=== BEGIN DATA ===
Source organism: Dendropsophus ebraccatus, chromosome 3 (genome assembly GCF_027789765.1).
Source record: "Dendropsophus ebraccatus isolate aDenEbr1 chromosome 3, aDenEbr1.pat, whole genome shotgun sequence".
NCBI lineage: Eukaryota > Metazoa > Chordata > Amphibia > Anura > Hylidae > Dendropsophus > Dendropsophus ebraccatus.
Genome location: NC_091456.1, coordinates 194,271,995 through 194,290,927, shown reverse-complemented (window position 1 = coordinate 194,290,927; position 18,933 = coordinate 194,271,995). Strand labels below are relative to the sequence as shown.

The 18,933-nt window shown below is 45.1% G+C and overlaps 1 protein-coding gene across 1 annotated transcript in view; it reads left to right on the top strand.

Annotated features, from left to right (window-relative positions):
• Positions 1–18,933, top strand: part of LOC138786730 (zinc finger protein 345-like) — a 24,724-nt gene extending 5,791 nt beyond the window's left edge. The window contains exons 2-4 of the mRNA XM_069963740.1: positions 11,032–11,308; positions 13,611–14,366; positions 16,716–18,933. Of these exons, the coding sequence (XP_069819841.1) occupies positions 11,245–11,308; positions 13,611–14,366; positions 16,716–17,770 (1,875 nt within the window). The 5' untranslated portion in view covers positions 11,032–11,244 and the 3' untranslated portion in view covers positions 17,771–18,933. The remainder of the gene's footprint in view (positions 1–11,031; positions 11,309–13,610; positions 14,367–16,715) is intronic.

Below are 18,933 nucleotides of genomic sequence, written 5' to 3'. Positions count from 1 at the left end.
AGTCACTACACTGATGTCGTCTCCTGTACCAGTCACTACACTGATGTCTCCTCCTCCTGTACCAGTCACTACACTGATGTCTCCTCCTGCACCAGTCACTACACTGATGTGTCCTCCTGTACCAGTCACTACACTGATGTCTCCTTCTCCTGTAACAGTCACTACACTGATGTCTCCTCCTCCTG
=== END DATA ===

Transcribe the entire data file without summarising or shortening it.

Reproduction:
Source organism: Dendropsophus ebraccatus, chromosome 3 (genome assembly GCF_027789765.1).
Source record: "Dendropsophus ebraccatus isolate aDenEbr1 chromosome 3, aDenEbr1.pat, whole genome shotgun sequence".
NCBI lineage: Eukaryota > Metazoa > Chordata > Amphibia > Anura > Hylidae > Dendropsophus > Dendropsophus ebraccatus.
Genome location: NC_091456.1, coordinates 194,271,995 through 194,290,927, shown reverse-complemented (window position 1 = coordinate 194,290,927; position 18,933 = coordinate 194,271,995). Strand labels below are relative to the sequence as shown.

The 18,933-nt window shown below is 45.1% G+C and overlaps 1 protein-coding gene across 1 annotated transcript in view; it reads left to right on the top strand.

Annotated features, from left to right (window-relative positions):
• Positions 1–18,933, top strand: part of LOC138786730 (zinc finger protein 345-like) — a 24,724-nt gene extending 5,791 nt beyond the window's left edge. The window contains exons 2-4 of the mRNA XM_069963740.1: positions 11,032–11,308; positions 13,611–14,366; positions 16,716–18,933. Of these exons, the coding sequence (XP_069819841.1) occupies positions 11,245–11,308; positions 13,611–14,366; positions 16,716–17,770 (1,875 nt within the window). The 5' untranslated portion in view covers positions 11,032–11,244 and the 3' untranslated portion in view covers positions 17,771–18,933. The remainder of the gene's footprint in view (positions 1–11,031; positions 11,309–13,610; positions 14,367–16,715) is intronic.

Below are 18,933 nucleotides of genomic sequence, written 5' to 3'. Positions count from 1 at the left end.
AGTCACTACACTGATGTCGTCTCCTGTACCAGTCACTACACTGATGTCTCCTCCTCCTGTACCAGTCACTACACTGATGTCTCCTCCTGCACCAGTCACTACACTGATGTGTCCTCCTGTACCAGTCACTACACTGATGTCTCCTTCTCCTGTAACAGTCACTACACTGATGTCTCCTCCTCCTG